Egg Composition Affected by Hen Strain, Moulting08 January 2014
US - Egg composition and the percentage of yolk, albumen and shell were affected by hen genetics and whether the bird had been moulted, according to new research from North Carolina State University.
Both strain and moulting were found to affect nutrient composition and component percentages in eggs produced from laying hens.
The impact of egg colour, hen strain and moulting on the nutritional composition of eggs is limited, reported Ken Anderson of the Prestage Department of Poultry Science in a paper in Poultry Science.
His study compared nutritional composition and component percentages of cage-produced shell eggs with respect to egg colour, hen strain and moult.
Four strains were selected from the North Carolina Layer Performance and Management Test: Hy-Line Brown (HB) and Bovans Brown (BB), Hy-Line W-36 (HW) and Bovans White (BovW) were selected. Two groups from each strain were selected and two groups of moulted HW and BovW were selected and compared with their non-moulted counterparts to examine the moult’s impact.
Two sets of eggs from each replicate were collected simultaneously at 101 weeks of age. One sample of eggs was broken into a 12-egg pool stomached for three minutes (n=12 samples), then divided into six 50-mL tubes, sealed and frozen to be sent for cholesterol, n-3 fatty acids, saturated fat, monounsaturated fats, polyunsaturated fats, β-carotene, vitamin A and vitamin E analyses. The other set of 12 eggs was then assessed for component percentages.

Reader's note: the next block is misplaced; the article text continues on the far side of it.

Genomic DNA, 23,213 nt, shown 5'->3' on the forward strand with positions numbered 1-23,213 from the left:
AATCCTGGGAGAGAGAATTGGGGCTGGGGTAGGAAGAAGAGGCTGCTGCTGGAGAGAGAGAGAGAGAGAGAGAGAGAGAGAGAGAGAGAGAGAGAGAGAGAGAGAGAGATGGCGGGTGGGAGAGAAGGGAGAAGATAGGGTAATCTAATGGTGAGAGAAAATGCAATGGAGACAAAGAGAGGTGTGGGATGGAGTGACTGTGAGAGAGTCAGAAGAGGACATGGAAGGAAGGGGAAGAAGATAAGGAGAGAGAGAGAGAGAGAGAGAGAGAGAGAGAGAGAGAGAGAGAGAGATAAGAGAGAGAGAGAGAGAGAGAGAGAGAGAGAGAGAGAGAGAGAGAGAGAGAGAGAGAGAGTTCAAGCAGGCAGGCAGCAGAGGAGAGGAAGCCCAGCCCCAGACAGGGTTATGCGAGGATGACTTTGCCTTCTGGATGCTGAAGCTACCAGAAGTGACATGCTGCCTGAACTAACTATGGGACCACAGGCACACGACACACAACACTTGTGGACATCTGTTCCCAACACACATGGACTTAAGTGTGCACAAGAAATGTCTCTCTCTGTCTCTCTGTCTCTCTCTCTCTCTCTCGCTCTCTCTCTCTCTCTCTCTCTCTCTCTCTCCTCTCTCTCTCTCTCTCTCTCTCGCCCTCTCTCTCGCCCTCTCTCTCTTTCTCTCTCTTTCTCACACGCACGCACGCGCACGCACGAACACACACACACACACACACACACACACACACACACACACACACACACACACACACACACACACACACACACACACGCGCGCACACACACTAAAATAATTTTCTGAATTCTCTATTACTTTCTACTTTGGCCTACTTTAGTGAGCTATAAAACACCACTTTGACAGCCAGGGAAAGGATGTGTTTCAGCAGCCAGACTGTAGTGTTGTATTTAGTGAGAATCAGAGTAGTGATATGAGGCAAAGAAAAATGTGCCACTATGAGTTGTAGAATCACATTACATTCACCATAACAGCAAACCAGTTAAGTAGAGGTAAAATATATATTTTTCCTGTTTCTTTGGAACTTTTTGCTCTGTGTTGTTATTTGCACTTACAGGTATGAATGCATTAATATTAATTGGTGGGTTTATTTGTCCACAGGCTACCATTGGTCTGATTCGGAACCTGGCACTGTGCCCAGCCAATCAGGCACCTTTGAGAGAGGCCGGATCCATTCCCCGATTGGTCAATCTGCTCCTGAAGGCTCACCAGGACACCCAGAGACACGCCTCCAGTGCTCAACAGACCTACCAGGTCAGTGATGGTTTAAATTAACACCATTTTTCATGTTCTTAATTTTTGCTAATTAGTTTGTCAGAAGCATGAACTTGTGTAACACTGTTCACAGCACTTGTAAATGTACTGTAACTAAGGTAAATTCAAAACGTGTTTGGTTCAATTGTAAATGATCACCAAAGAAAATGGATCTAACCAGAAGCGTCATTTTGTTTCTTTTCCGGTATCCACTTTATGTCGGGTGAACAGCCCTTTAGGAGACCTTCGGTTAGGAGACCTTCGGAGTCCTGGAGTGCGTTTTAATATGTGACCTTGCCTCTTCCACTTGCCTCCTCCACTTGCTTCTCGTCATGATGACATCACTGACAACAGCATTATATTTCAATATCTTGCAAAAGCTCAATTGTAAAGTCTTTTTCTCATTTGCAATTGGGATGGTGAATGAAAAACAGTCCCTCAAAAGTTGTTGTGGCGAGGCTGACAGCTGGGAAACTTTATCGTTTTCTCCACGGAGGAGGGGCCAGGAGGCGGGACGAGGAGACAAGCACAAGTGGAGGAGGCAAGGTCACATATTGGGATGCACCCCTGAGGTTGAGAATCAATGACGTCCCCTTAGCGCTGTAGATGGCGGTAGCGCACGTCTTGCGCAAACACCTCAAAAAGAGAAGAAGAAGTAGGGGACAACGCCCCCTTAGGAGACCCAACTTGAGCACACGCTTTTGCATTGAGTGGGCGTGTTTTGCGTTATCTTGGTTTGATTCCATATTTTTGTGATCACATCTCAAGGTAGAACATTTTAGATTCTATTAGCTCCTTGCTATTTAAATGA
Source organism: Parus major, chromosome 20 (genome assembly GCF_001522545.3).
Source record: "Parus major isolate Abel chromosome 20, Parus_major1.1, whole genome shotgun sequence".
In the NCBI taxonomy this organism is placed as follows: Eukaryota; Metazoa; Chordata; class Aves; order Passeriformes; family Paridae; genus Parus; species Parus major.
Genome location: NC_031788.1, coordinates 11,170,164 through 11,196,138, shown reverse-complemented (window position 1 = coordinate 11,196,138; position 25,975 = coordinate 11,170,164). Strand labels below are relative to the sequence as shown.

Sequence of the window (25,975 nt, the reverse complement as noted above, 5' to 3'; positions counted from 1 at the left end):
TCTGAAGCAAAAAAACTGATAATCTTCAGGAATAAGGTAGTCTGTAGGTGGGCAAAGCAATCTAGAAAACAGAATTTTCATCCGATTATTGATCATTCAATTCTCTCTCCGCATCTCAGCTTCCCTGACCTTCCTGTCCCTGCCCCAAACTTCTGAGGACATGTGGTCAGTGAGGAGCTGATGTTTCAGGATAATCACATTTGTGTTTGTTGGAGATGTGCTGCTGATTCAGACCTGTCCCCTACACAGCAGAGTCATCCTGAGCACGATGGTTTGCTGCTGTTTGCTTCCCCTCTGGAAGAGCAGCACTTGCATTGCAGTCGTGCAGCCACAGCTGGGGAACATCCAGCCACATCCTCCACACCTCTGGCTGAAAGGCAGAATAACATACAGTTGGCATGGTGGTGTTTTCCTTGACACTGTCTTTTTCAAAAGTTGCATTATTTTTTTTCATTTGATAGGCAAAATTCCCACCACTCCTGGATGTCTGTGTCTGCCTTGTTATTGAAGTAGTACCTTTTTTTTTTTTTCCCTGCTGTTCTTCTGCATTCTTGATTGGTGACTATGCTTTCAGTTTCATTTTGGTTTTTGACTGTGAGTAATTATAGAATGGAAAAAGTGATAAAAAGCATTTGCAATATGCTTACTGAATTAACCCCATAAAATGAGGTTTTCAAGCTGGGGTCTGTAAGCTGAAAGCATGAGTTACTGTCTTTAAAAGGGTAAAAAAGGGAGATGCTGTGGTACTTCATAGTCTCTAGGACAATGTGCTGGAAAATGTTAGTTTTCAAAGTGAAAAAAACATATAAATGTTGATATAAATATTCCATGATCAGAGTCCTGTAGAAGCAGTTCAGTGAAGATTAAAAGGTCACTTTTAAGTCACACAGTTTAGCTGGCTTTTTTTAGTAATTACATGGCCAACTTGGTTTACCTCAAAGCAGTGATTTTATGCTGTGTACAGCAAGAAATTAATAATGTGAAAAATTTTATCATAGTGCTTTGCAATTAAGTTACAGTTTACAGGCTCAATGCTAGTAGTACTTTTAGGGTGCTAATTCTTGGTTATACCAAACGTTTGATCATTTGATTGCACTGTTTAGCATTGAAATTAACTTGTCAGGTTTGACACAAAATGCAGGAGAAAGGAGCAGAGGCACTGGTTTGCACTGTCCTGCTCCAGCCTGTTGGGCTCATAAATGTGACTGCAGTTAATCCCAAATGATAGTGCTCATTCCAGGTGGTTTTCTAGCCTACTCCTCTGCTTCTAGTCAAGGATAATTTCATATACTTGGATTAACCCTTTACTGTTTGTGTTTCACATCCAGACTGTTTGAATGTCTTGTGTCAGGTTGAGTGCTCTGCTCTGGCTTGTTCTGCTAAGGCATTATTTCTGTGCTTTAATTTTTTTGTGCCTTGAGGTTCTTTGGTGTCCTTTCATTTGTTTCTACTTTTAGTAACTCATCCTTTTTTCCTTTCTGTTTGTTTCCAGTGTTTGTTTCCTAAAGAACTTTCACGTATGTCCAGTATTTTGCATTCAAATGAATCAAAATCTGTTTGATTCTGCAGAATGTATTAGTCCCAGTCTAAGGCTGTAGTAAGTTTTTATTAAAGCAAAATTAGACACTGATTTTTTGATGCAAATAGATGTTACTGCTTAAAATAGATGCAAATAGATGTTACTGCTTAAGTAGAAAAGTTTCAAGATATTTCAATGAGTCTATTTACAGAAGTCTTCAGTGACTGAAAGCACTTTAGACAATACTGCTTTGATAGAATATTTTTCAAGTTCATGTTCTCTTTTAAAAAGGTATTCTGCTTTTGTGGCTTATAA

The HW eggs had a greater (P<0.05) percentage of yolk than the BovW eggs of 28.12 versus 27.00 per cent, respectively; however, the BovW eggs had 1.0 per cent more albumen. The HB and BB egg components were not different.
Brown eggs were heavier (P<0.01) than white eggs.
White eggs had greater (P<0.0001) percentage of yolk and the brown eggs had greater (P<0.0001) percentage of albumen. The eggs from moulted hens had a greater (P<0.001) percentage of shell.
Total fat content in the samples was (P<0.05) higher in white eggs by 0.70 per cent than brown eggs due to increased saturated and polyunsaturated fats. The moulting of hens reduced (P<0.01) saturated fats by 0.21 per cent in the egg.
Vitamin A levels were higher (P<0.0001) in white eggs, and vitamin E was higher (P<0.0001) in brown eggs.
Anderson concluded from these results that strain and moult appear to influence nutrient composition and component percentages in eggs produced from laying hens.
Anderson K.E. 2013. Comparison of fatty acid, cholesterol, vitamin A and E composition, and trans fats in eggs from brown and white egg strains that were molted or nonmolted. Poult. Sci. 92(12):3259-3265. doi: 10.3382/ps.2013-03377
You can view the full report (fee payable) by clicking here.